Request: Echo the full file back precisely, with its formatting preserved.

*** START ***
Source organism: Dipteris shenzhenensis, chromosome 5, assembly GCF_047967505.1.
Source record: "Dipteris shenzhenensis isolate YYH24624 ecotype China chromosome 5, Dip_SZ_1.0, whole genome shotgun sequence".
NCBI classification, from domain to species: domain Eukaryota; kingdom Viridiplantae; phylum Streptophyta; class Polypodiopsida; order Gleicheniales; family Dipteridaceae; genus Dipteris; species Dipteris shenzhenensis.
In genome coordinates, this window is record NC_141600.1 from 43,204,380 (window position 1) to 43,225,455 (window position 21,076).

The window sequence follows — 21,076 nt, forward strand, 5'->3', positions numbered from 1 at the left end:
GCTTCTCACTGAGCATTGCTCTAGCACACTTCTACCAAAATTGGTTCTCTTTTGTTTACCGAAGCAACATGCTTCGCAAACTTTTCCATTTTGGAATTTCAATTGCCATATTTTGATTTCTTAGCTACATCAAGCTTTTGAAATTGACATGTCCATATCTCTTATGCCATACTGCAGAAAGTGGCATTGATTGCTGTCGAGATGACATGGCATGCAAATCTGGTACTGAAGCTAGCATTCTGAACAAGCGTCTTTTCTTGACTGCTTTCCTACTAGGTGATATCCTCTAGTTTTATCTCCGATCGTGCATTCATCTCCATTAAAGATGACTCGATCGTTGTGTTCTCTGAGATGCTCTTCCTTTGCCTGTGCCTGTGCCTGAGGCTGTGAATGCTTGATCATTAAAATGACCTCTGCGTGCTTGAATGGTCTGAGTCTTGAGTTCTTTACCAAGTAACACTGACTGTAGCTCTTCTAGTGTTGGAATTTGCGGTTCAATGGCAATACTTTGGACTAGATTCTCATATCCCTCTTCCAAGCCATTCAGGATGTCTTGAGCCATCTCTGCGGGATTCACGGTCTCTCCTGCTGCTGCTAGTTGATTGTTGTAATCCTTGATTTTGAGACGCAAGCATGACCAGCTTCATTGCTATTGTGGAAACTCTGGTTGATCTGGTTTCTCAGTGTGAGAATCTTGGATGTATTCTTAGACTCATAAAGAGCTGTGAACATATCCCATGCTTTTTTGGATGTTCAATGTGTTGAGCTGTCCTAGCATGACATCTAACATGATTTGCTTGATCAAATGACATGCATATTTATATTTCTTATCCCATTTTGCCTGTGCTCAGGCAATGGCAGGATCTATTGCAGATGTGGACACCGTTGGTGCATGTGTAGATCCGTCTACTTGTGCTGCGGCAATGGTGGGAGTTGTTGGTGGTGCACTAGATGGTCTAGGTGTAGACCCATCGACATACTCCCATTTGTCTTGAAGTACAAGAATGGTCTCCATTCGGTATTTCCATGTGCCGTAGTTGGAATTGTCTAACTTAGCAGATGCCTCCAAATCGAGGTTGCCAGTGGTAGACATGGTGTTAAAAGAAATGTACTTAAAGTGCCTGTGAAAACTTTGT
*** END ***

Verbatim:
Source organism: Dipteris shenzhenensis, chromosome 5, assembly GCF_047967505.1.
Source record: "Dipteris shenzhenensis isolate YYH24624 ecotype China chromosome 5, Dip_SZ_1.0, whole genome shotgun sequence".
NCBI classification, from domain to species: domain Eukaryota; kingdom Viridiplantae; phylum Streptophyta; class Polypodiopsida; order Gleicheniales; family Dipteridaceae; genus Dipteris; species Dipteris shenzhenensis.
In genome coordinates, this window is record NC_141600.1 from 43,204,380 (window position 1) to 43,225,455 (window position 21,076).

The window sequence follows — 21,076 nt, forward strand, 5'->3', positions numbered from 1 at the left end:
GCTTCTCACTGAGCATTGCTCTAGCACACTTCTACCAAAATTGGTTCTCTTTTGTTTACCGAAGCAACATGCTTCGCAAACTTTTCCATTTTGGAATTTCAATTGCCATATTTTGATTTCTTAGCTACATCAAGCTTTTGAAATTGACATGTCCATATCTCTTATGCCATACTGCAGAAAGTGGCATTGATTGCTGTCGAGATGACATGGCATGCAAATCTGGTACTGAAGCTAGCATTCTGAACAAGCGTCTTTTCTTGACTGCTTTCCTACTAGGTGATATCCTCTAGTTTTATCTCCGATCGTGCATTCATCTCCATTAAAGATGACTCGATCGTTGTGTTCTCTGAGATGCTCTTCCTTTGCCTGTGCCTGTGCCTGAGGCTGTGAATGCTTGATCATTAAAATGACCTCTGCGTGCTTGAATGGTCTGAGTCTTGAGTTCTTTACCAAGTAACACTGACTGTAGCTCTTCTAGTGTTGGAATTTGCGGTTCAATGGCAATACTTTGGACTAGATTCTCATATCCCTCTTCCAAGCCATTCAGGATGTCTTGAGCCATCTCTGCGGGATTCACGGTCTCTCCTGCTGCTGCTAGTTGATTGTTGTAATCCTTGATTTTGAGACGCAAGCATGACCAGCTTCATTGCTATTGTGGAAACTCTGGTTGATCTGGTTTCTCAGTGTGAGAATCTTGGATGTATTCTTAGACTCATAAAGAGCTGTGAACATATCCCATGCTTTTTTGGATGTTCAATGTGTTGAGCTGTCCTAGCATGACATCTAACATGATTTGCTTGATCAAATGACATGCATATTTATATTTCTTATCCCATTTTGCCTGTGCTCAGGCAATGGCAGGATCTATTGCAGATGTGGACACCGTTGGTGCATGTGTAGATCCGTCTACTTGTGCTGCGGCAATGGTGGGAGTTGTTGGTGGTGCACTAGATGGTCTAGGTGTAGACCCATCGACATACTCCCATTTGTCTTGAAGTACAAGAATGGTCTCCATTCGGTATTTCCATGTGCCGTAGTTGGAATTGTCTAACTTAGCAGATGCCTCCAAATCGAGGTTGCCAGTGGTAGACATGGTGTTAAAAGAAATGTACTTAAAGTGCCTGTGAAAACTTTGT